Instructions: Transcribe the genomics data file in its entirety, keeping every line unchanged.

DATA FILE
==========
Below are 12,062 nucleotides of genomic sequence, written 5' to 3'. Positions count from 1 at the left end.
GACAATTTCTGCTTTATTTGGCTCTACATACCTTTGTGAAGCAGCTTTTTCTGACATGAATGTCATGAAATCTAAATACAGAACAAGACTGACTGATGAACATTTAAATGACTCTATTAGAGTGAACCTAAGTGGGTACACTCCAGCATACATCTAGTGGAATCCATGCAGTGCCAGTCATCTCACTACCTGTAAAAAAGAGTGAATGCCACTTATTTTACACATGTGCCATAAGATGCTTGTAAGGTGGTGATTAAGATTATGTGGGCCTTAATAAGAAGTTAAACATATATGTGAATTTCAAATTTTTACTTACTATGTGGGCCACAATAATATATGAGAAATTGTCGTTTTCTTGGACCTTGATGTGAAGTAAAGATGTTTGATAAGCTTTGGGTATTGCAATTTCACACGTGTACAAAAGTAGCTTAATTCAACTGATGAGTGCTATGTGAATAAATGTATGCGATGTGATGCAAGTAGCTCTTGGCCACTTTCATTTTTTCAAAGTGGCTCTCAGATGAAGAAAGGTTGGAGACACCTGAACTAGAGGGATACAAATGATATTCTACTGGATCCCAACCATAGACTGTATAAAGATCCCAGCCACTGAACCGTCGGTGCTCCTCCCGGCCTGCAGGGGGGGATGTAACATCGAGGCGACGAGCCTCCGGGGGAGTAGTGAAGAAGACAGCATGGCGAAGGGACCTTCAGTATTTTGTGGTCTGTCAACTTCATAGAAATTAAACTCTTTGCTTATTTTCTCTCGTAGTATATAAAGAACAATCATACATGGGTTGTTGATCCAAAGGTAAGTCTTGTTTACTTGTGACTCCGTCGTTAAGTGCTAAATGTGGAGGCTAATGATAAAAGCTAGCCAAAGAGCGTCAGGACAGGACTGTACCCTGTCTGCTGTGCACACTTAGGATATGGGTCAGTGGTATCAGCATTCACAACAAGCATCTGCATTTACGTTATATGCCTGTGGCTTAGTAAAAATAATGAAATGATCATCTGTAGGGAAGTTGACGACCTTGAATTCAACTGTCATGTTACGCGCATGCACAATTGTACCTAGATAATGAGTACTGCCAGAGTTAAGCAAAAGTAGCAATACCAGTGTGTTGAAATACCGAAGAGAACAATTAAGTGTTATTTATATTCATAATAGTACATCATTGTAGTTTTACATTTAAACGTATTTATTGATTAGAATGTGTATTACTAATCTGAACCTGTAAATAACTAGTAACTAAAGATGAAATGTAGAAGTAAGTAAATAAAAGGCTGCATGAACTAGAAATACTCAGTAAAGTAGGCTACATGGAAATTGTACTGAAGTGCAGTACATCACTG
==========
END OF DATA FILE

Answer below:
Below are 12,062 nucleotides of genomic sequence, written 5' to 3'. Positions count from 1 at the left end.
GACAATTTCTGCTTTATTTGGCTCTACATACCTTTGTGAAGCAGCTTTTTCTGACATGAATGTCATGAAATCTAAATACAGAACAAGACTGACTGATGAACATTTAAATGACTCTATTAGAGTGAACCTAAGTGGGTACACTCCAGCATACATCTAGTGGAATCCATGCAGTGCCAGTCATCTCACTACCTGTAAAAAAGAGTGAATGCCACTTATTTTACACATGTGCCATAAGATGCTTGTAAGGTGGTGATTAAGATTATGTGGGCCTTAATAAGAAGTTAAACATATATGTGAATTTCAAATTTTTACTTACTATGTGGGCCACAATAATATATGAGAAATTGTCGTTTTCTTGGACCTTGATGTGAAGTAAAGATGTTTGATAAGCTTTGGGTATTGCAATTTCACACGTGTACAAAAGTAGCTTAATTCAACTGATGAGTGCTATGTGAATAAATGTATGCGATGTGATGCAAGTAGCTCTTGGCCACTTTCATTTTTTCAAAGTGGCTCTCAGATGAAGAAAGGTTGGAGACACCTGAACTAGAGGGATACAAATGATATTCTACTGGATCCCAACCATAGACTGTATAAAGATCCCAGCCACTGAACCGTCGGTGCTCCTCCCGGCCTGCAGGGGGGGATGTAACATCGAGGCGACGAGCCTCCGGGGGAGTAGTGAAGAAGACAGCATGGCGAAGGGACCTTCAGTATTTTGTGGTCTGTCAACTTCATAGAAATTAAACTCTTTGCTTATTTTCTCTCGTAGTATATAAAGAACAATCATACATGGGTTGTTGATCCAAAGGTAAGTCTTGTTTACTTGTGACTCCGTCGTTAAGTGCTAAATGTGGAGGCTAATGATAAAAGCTAGCCAAAGAGCGTCAGGACAGGACTGTACCCTGTCTGCTGTGCACACTTAGGATATGGGTCAGTGGTATCAGCATTCACAACAAGCATCTGCATTTACGTTATATGCCTGTGGCTTAGTAAAAATAATGAAATGATCATCTGTAGGGAAGTTGACGACCTTGAATTCAACTGTCATGTTACGCGCATGCACAATTGTACCTAGATAATGAGTACTGCCAGAGTTAAGCAAAAGTAGCAATACCAGTGTGTTGAAATACCGAAGAGAACAATTAAGTGTTATTTATATTCATAATAGTACATCATTGTAGTTTTACATTTAAACGTATTTATTGATTAGAATGTGTATTACTAATCTGAACCTGTAAATAACTAGTAACTAAAGATGAAATGTAGAAGTAAGTAAATAAAAGGCTGCATGAACTAGAAATACTCAGTAAAGTAGGCTACATGGAAATTGTACTGAAGTGCAGTACATCACTG